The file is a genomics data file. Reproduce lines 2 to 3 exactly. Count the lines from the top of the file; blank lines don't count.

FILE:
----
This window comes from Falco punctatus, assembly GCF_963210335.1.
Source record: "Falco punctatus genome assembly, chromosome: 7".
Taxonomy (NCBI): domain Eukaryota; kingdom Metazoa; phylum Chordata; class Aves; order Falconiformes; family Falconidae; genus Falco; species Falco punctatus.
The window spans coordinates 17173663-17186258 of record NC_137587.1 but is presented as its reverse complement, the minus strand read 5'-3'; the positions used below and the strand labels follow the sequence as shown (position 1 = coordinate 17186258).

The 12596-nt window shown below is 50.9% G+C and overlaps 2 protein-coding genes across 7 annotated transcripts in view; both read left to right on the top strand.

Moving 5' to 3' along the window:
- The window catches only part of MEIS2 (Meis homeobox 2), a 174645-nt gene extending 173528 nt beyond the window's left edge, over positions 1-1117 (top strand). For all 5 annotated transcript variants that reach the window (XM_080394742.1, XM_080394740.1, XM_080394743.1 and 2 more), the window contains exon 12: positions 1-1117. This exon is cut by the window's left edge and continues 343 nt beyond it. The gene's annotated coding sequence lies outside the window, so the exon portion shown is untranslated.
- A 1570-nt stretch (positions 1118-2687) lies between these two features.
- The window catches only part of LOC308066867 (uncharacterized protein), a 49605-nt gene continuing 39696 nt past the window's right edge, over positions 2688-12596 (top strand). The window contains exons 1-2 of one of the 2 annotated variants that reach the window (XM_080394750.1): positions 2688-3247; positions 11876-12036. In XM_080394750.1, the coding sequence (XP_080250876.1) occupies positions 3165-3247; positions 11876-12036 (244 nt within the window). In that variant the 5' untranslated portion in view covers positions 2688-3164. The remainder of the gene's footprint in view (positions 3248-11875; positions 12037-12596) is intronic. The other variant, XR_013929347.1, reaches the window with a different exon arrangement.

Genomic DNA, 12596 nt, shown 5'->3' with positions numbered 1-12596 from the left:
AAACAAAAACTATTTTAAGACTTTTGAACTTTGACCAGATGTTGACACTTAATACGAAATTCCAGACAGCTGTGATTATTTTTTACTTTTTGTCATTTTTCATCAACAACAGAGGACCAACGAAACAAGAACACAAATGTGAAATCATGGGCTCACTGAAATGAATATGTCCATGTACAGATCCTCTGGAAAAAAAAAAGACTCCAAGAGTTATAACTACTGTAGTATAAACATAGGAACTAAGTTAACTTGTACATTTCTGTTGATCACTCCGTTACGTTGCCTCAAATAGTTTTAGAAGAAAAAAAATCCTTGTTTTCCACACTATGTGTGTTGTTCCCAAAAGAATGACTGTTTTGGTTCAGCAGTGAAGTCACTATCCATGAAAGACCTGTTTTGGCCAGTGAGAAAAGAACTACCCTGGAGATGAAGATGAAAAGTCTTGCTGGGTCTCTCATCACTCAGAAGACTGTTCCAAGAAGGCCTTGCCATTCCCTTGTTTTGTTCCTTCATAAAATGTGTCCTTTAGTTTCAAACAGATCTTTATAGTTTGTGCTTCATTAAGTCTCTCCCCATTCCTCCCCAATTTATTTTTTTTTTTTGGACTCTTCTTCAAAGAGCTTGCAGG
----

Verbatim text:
Source record: "Falco punctatus genome assembly, chromosome: 7".
Taxonomy (NCBI): domain Eukaryota; kingdom Metazoa; phylum Chordata; class Aves; order Falconiformes; family Falconidae; genus Falco; species Falco punctatus.